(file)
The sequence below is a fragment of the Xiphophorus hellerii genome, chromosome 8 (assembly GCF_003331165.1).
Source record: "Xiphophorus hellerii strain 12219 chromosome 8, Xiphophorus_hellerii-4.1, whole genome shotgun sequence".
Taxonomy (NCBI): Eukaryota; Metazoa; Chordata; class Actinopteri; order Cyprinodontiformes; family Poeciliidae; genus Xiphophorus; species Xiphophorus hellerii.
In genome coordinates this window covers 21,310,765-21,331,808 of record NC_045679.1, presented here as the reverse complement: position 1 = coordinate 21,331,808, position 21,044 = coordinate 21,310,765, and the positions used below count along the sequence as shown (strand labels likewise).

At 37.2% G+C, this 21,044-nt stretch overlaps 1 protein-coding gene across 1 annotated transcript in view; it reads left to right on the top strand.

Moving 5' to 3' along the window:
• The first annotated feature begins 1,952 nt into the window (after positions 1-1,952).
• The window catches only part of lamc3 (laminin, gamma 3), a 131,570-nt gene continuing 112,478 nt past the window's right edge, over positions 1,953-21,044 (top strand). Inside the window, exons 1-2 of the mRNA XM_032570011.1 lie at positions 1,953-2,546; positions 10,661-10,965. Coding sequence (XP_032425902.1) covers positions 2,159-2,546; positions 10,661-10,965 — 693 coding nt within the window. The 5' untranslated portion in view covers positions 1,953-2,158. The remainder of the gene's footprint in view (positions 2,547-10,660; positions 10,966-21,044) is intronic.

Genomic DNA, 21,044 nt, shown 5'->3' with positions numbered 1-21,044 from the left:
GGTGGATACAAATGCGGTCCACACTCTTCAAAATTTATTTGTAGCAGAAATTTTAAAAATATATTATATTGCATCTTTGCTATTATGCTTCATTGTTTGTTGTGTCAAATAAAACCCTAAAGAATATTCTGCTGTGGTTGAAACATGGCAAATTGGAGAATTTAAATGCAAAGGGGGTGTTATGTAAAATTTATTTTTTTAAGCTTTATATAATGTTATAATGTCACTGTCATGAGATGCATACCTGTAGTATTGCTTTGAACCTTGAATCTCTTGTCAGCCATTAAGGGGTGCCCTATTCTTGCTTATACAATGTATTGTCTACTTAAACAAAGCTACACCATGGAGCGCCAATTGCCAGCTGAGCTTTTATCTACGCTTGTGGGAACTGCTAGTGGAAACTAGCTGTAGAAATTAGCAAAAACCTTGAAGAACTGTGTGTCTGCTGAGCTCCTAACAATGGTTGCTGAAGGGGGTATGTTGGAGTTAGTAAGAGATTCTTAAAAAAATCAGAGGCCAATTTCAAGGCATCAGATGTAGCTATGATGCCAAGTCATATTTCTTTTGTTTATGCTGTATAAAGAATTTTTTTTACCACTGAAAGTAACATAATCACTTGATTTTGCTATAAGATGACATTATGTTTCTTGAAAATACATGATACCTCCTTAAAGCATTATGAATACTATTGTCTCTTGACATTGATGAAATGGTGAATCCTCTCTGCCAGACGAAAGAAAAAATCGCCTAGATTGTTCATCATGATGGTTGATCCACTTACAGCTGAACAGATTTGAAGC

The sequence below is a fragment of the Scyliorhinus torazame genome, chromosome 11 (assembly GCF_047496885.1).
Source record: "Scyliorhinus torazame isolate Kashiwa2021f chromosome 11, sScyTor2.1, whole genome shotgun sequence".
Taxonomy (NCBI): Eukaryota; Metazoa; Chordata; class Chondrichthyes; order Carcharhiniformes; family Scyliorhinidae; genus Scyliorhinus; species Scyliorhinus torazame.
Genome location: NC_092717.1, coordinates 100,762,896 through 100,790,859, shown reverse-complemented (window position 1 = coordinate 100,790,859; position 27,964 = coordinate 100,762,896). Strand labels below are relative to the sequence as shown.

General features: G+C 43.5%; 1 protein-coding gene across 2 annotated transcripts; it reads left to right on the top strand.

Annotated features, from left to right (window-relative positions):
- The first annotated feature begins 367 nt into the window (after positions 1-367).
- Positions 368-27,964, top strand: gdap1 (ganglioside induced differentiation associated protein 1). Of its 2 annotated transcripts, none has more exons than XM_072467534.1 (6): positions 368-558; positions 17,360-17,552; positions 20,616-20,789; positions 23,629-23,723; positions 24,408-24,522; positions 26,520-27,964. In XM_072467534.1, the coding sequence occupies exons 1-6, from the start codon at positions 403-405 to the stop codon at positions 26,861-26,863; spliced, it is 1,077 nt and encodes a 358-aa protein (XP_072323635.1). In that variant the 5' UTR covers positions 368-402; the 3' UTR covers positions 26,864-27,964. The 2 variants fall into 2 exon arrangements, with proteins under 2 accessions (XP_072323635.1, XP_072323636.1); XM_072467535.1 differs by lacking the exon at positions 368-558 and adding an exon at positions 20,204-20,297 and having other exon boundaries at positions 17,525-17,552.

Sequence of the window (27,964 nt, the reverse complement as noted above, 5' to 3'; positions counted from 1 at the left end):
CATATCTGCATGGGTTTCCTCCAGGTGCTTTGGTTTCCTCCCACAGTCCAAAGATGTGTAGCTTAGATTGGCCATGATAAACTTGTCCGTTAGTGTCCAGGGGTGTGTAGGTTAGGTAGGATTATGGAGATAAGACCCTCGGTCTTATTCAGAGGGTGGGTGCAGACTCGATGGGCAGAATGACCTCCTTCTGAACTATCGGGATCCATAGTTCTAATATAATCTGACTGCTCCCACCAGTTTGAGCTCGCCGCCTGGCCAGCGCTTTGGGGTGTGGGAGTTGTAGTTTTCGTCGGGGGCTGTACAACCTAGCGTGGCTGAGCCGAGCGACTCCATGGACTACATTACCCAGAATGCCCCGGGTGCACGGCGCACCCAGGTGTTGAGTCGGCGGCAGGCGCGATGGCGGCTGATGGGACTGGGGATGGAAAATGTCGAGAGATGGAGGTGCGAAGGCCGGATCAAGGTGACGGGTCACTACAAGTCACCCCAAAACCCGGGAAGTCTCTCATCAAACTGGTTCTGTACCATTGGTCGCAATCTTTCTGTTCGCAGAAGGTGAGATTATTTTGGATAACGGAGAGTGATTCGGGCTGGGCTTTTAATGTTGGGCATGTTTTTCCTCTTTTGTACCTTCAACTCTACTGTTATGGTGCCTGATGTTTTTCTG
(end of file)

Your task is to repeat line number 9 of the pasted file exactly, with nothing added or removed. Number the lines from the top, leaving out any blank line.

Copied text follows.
Genomic DNA, 21,044 nt, shown 5'->3' with positions numbered 1-21,044 from the left: